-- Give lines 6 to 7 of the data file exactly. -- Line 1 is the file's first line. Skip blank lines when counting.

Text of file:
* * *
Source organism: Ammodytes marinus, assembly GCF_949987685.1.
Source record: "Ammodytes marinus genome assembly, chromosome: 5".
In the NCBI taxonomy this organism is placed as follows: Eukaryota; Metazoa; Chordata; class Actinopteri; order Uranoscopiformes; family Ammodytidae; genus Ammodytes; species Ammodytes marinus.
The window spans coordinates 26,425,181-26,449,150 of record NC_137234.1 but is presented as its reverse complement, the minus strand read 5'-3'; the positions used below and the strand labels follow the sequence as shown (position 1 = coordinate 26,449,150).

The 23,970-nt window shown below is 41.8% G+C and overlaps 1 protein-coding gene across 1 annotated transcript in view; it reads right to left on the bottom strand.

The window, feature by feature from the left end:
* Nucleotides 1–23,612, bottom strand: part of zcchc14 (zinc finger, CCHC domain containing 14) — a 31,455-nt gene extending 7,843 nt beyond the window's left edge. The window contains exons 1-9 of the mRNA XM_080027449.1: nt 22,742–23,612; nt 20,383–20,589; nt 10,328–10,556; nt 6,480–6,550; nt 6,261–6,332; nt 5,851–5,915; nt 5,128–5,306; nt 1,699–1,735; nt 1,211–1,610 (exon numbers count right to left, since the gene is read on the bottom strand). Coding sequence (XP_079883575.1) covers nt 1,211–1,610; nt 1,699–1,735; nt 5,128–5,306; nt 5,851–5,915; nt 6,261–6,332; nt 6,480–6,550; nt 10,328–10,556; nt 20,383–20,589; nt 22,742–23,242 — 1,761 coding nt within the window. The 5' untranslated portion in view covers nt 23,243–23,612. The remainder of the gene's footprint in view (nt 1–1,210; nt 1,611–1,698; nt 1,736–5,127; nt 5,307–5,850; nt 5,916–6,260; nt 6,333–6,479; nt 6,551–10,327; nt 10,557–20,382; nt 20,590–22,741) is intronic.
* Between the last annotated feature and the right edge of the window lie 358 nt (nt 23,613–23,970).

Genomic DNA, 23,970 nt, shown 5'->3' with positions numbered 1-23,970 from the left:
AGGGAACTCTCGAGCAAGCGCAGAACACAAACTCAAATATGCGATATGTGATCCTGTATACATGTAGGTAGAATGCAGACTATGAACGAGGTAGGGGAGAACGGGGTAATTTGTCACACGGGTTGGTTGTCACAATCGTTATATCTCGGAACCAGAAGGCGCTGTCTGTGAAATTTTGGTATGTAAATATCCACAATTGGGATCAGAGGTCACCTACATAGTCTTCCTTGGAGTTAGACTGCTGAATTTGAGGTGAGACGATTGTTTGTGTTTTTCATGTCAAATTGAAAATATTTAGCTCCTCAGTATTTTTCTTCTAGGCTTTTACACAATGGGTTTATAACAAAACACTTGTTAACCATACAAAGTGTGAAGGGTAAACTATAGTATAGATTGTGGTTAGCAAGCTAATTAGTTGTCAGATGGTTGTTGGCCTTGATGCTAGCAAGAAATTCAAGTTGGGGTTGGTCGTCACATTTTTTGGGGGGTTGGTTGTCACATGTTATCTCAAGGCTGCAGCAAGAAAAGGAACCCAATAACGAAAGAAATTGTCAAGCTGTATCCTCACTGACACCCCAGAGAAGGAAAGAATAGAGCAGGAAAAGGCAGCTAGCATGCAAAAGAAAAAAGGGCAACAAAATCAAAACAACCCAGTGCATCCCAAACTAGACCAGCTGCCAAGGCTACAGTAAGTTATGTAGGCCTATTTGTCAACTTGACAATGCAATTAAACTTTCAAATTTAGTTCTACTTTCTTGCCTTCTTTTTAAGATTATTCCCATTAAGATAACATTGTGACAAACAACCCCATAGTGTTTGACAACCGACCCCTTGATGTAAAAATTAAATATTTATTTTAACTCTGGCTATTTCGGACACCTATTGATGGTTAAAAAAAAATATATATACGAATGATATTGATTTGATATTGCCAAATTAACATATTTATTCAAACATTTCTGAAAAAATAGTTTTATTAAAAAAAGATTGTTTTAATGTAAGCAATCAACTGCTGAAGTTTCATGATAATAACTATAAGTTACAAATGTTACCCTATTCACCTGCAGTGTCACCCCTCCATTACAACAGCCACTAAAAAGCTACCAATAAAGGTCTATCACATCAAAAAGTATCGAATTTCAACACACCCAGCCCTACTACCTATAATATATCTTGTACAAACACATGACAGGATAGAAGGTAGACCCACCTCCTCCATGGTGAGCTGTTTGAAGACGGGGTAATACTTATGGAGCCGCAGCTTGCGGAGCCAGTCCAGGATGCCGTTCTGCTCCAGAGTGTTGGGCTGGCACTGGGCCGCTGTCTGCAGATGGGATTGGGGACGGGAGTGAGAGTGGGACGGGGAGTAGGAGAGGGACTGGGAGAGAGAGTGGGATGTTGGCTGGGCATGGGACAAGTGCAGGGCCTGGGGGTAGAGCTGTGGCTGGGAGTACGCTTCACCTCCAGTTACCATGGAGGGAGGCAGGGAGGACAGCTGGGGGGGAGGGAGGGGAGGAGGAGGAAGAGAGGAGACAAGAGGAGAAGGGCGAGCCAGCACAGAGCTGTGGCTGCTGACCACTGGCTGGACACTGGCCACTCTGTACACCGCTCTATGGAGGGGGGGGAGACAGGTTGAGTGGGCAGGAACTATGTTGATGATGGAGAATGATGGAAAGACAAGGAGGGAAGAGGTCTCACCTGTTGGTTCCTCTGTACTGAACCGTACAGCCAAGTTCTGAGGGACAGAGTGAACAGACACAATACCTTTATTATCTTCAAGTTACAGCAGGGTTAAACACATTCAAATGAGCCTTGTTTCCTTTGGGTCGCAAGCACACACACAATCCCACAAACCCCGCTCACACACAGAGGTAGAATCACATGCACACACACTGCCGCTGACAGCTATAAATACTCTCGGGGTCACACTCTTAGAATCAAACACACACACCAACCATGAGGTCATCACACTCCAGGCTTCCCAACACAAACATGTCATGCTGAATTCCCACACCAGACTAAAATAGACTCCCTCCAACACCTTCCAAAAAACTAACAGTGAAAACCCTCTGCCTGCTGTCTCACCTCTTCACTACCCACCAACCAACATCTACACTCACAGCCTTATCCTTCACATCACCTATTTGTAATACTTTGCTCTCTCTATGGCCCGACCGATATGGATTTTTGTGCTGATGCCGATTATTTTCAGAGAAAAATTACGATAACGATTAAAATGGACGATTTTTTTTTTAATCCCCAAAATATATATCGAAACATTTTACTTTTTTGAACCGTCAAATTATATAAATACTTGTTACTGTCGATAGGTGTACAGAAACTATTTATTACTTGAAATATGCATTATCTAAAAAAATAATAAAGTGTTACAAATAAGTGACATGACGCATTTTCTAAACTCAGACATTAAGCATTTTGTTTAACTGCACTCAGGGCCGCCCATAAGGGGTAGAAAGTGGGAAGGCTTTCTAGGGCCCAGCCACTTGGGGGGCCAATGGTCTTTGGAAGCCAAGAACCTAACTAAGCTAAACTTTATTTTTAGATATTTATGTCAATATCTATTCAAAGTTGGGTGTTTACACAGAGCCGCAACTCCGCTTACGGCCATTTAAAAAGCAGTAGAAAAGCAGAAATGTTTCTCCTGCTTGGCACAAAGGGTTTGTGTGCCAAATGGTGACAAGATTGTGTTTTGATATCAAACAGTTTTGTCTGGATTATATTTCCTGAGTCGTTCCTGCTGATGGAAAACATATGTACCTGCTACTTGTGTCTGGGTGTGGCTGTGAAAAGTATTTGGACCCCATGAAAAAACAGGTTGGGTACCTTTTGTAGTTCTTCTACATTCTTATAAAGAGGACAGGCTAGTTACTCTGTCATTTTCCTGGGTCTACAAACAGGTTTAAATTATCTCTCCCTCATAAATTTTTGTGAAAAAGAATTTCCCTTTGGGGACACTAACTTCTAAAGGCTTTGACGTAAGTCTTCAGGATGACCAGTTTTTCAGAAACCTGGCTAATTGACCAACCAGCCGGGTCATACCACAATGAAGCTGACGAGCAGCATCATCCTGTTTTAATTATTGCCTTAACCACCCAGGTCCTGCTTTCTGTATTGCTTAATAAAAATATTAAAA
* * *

The window, feature by feature from the left end:
* Nucleotides 1–23,612, bottom strand: part of zcchc14 (zinc finger, CCHC domain containing 14) — a 31,455-nt gene extending 7,843 nt beyond the window's left edge. The window contains exons 1-9 of the mRNA XM_080027449.1: nt 22,742–23,612; nt 20,383–20,589; nt 10,328–10,556; nt 6,480–6,550; nt 6,261–6,332; nt 5,851–5,915; nt 5,128–5,306; nt 1,699–1,735; nt 1,211–1,610 (exon numbers count right to left, since the gene is read on the bottom strand). Coding sequence (XP_079883575.1) covers nt 1,211–1,610; nt 1,699–1,735; nt 5,128–5,306; nt 5,851–5,915; nt 6,261–6,332; nt 6,480–6,550; nt 10,328–10,556; nt 20,383–20,589; nt 22,742–23,242 — 1,761 coding nt within the window. The 5' untranslated portion in view covers nt 23,243–23,612. The remainder of the gene's footprint in view (nt 1–1,210; nt 1,611–1,698; nt 1,736–5,127; nt 5,307–5,850; nt 5,916–6,260; nt 6,333–6,479; nt 6,551–10,327; nt 10,557–20,382; nt 20,590–22,741) is intronic.